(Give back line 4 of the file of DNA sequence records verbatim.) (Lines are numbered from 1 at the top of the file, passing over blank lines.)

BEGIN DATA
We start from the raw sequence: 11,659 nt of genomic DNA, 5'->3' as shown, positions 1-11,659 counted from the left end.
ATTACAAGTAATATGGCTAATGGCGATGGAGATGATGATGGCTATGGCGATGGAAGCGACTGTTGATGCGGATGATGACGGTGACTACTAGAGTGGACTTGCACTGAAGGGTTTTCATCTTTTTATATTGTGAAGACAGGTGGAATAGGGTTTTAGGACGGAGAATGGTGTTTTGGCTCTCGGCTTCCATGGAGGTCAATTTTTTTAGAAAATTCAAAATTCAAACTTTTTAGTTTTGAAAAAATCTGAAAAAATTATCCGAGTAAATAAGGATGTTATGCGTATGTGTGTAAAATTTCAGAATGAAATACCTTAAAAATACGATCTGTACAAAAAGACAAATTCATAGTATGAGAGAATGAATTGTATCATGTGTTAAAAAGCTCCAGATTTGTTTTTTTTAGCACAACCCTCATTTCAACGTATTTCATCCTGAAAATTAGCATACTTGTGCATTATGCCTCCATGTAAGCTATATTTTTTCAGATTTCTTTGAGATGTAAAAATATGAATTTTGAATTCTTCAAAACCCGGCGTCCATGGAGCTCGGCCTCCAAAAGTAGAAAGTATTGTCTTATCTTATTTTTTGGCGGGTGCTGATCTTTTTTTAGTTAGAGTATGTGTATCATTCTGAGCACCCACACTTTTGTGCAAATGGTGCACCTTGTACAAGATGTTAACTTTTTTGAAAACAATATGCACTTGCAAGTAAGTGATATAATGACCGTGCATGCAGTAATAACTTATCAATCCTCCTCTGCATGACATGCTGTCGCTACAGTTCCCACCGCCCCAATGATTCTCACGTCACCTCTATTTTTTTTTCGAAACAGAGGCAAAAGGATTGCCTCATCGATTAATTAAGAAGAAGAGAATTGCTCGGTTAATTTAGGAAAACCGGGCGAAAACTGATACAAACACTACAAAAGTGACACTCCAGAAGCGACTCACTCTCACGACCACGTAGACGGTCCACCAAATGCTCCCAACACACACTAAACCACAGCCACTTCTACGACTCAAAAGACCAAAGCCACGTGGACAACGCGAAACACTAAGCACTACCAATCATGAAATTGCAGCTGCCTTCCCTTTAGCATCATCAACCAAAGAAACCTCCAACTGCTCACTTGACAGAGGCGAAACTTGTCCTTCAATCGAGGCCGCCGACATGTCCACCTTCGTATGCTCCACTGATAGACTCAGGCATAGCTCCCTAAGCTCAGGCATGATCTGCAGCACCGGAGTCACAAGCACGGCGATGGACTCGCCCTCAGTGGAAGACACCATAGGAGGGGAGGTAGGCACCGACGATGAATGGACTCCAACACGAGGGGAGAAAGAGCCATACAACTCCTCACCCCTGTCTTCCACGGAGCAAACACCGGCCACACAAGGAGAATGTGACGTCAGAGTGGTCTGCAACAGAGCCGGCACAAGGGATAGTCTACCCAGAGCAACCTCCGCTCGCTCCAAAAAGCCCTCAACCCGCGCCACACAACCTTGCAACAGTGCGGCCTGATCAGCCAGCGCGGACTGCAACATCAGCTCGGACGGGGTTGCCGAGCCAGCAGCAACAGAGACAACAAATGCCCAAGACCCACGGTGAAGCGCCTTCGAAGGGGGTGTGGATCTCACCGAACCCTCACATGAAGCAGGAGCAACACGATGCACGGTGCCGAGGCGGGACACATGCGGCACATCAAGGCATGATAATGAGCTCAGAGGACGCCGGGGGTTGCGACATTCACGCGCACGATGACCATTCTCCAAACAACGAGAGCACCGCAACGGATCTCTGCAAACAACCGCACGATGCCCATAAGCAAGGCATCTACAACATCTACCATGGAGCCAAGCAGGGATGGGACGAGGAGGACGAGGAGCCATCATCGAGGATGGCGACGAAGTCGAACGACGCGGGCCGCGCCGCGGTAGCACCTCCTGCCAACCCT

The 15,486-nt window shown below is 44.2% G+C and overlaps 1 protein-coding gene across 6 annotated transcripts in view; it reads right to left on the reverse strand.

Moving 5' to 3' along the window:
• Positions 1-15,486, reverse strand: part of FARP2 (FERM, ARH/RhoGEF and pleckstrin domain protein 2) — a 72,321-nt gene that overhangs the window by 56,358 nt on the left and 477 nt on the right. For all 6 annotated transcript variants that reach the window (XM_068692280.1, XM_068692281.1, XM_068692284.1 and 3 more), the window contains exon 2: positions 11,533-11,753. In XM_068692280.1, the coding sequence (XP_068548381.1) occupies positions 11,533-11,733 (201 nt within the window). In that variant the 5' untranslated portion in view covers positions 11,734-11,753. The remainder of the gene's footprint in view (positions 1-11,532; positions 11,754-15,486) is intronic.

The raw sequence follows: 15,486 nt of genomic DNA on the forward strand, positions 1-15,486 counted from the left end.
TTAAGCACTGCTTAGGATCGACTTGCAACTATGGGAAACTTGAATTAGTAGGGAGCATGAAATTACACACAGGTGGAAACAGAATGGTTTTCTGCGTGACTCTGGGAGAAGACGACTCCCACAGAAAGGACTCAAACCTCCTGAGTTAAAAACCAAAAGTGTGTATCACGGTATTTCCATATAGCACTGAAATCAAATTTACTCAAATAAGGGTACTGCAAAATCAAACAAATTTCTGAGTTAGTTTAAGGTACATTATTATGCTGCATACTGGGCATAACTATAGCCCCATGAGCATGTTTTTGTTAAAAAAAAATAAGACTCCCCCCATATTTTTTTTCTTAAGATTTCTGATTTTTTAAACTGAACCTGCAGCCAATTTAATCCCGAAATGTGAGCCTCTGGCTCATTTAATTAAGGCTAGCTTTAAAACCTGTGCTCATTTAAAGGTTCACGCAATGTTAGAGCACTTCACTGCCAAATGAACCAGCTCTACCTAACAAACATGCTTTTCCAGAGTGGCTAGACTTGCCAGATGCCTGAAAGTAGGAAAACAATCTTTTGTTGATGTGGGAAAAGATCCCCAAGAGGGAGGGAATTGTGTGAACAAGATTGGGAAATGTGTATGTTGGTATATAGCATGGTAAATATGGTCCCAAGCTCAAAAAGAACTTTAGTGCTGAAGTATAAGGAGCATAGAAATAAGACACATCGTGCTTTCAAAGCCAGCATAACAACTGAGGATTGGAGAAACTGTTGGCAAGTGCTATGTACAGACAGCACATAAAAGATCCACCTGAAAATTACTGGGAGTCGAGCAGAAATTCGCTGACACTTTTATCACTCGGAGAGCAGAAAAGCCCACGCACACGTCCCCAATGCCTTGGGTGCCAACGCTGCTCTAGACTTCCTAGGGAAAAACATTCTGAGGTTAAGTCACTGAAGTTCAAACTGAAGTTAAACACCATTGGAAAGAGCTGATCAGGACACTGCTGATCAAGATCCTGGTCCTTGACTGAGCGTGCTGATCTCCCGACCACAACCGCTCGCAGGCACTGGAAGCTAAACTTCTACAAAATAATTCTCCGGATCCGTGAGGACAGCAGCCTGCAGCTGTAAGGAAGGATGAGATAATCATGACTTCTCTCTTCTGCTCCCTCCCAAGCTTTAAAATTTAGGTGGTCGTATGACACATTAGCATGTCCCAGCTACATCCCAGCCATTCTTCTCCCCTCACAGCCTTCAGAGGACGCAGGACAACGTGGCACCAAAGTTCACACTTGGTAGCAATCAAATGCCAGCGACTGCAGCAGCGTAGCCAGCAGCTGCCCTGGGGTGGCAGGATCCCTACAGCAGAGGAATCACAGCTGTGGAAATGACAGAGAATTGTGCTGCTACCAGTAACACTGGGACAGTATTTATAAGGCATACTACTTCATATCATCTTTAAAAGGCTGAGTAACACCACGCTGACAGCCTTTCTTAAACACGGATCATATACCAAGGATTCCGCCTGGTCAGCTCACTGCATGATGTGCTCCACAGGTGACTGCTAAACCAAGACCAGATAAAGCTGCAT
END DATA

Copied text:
Moving 5' to 3' along the window: